Scott Meyers

10 Cool Things in C++ -- Plus Something Wicked
  What follows is a slightly-sanitized copy of the notes I used for my "10
  Cool Things in C++ -- Plus Something Wicked" talk I gave at Software
  Development in 1997.  Questions?  Comments?  Suggestions?  Feel free
  to send me mail.


  What is a "cool" thing?  Cool things should be novel, interesting, and
  useful in solving different types of problems; they typically reveal
  insights into novel applications of language features.  Ideally, they're
  all three (novel, interesting, useful), but a very heavy weighting in
  one category alone suffices.  For example, a technique with no utility
  but great novelty and interest can qualify, just as useless -- but
  interesting -- art can qualify as being "cool."

    - Barton's/Nackman's Dimensional Analysis
      John J. Barton and Lee R. Nackman, "Dimensional analysis," C++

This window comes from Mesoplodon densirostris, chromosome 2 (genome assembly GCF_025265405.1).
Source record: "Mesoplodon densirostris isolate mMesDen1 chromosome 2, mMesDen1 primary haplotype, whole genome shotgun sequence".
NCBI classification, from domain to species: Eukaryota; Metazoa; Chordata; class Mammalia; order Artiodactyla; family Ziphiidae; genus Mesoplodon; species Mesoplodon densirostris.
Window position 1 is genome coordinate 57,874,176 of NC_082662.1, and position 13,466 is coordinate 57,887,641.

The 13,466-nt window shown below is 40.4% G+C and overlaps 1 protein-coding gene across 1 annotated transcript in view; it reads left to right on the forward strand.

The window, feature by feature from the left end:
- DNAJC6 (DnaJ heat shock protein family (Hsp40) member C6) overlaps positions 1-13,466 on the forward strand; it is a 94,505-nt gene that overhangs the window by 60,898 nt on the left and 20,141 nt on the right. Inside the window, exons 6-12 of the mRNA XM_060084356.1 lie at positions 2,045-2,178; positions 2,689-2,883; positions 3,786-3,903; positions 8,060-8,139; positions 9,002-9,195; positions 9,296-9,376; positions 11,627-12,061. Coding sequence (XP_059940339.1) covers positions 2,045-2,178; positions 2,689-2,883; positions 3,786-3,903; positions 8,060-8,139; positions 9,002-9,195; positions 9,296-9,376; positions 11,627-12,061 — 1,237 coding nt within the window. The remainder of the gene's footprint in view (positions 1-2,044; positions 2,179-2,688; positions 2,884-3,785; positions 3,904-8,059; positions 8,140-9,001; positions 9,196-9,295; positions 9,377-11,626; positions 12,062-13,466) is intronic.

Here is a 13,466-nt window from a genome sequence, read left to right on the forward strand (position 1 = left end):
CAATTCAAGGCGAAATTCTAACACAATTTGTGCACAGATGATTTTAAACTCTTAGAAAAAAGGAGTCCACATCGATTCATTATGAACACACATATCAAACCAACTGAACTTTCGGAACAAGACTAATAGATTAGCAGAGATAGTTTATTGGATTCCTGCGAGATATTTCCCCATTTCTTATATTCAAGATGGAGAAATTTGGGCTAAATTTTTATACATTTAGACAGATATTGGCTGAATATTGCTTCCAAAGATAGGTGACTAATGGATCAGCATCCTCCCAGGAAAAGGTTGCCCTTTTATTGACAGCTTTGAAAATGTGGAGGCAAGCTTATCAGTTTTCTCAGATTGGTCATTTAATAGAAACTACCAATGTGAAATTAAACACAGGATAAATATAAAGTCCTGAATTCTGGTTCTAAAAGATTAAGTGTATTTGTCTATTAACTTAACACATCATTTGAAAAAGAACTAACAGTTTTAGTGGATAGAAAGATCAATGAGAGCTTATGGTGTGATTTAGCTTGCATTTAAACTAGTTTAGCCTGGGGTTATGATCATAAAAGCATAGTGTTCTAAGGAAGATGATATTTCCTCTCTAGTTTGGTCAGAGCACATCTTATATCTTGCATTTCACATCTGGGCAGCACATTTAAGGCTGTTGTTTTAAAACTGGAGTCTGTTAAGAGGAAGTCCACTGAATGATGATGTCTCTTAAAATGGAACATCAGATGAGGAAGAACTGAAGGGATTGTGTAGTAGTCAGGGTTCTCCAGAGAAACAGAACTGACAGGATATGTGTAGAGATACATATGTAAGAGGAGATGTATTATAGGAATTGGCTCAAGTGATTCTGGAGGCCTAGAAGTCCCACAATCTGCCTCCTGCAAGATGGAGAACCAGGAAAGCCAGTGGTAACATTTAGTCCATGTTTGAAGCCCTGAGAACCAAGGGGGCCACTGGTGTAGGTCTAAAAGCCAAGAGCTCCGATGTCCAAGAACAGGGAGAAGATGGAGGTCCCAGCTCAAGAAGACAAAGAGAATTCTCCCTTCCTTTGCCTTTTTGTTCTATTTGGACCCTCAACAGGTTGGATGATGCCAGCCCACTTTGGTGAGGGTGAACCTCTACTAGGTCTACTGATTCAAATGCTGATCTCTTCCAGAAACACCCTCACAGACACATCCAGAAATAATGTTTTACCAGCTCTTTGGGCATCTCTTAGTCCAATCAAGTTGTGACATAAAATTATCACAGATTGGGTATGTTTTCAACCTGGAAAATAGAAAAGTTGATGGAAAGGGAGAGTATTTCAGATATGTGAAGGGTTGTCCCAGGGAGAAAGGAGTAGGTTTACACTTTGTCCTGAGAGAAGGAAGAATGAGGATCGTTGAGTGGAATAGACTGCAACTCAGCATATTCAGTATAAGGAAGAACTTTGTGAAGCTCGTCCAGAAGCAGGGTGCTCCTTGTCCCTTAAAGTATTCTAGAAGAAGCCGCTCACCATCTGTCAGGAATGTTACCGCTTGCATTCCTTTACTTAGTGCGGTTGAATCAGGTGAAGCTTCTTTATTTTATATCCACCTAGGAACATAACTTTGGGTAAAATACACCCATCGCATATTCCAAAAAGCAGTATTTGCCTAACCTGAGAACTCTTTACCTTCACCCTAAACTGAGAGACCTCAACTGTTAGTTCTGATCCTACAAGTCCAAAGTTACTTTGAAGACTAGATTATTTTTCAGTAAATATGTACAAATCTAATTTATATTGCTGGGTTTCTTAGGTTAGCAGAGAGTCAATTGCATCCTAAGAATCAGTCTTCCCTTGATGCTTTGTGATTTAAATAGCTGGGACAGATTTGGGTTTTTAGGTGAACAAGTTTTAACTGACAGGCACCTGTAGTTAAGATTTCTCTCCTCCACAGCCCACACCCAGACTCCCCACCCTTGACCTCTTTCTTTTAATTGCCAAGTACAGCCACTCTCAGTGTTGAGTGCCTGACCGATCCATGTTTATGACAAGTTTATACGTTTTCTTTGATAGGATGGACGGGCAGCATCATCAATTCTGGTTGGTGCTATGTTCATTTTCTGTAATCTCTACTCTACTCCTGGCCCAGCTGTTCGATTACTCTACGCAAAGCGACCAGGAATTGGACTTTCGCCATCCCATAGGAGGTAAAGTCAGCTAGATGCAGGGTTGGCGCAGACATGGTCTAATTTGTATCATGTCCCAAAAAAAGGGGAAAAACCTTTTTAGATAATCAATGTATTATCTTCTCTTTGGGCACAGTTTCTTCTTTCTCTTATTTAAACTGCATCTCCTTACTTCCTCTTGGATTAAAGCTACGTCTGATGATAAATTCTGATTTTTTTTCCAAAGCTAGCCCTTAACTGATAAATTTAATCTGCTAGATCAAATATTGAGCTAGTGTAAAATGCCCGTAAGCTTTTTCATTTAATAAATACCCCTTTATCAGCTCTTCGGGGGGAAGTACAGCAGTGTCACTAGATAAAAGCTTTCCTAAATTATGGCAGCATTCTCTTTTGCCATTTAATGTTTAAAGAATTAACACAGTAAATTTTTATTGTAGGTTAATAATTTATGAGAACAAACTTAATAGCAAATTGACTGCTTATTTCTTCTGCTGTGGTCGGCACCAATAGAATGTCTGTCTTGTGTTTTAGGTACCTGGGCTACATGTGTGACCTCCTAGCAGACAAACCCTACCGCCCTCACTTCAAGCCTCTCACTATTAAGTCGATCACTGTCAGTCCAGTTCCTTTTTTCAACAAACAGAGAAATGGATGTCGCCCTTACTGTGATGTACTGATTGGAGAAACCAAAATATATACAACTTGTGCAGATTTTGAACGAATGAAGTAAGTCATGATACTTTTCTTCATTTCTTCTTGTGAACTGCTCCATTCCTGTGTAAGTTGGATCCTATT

Report, January 1995.  Based on section 16.5 of their "Scientific
      and Engineering C++:  An Introduction with Advanced Techniques and
      Examples," Addison-Wesley, 1994.

    - Double Application Of Smart Pointers
      Can be used to automate thread control in non-thread-safe classes,
      though Stroustrup's comments on pp. 464-5 in his C++PL/2E indicate
      that using this technique for concurrency control may be
      counterproductive.  Care must be taken to ensure a thread doesn't
      block itself.

      Can also be used to confirm class invarients before and after calls.
      Is there a way to extend it to checking function

      This posting shows the same idea, though I originally got the idea
      from Tony Davis based on a class he taught.

        [ Begin Posting ]
        Newsgroups: comp.lang.c++
        From: (Jim ADCOCK)
        Subject: Re: A really good way to do this is?
        Date: 13 Apr 92 20:57:16 GMT
        |The problem at hand is I'd like to be able to define a general
        |class which I can inherit from that has a the following property: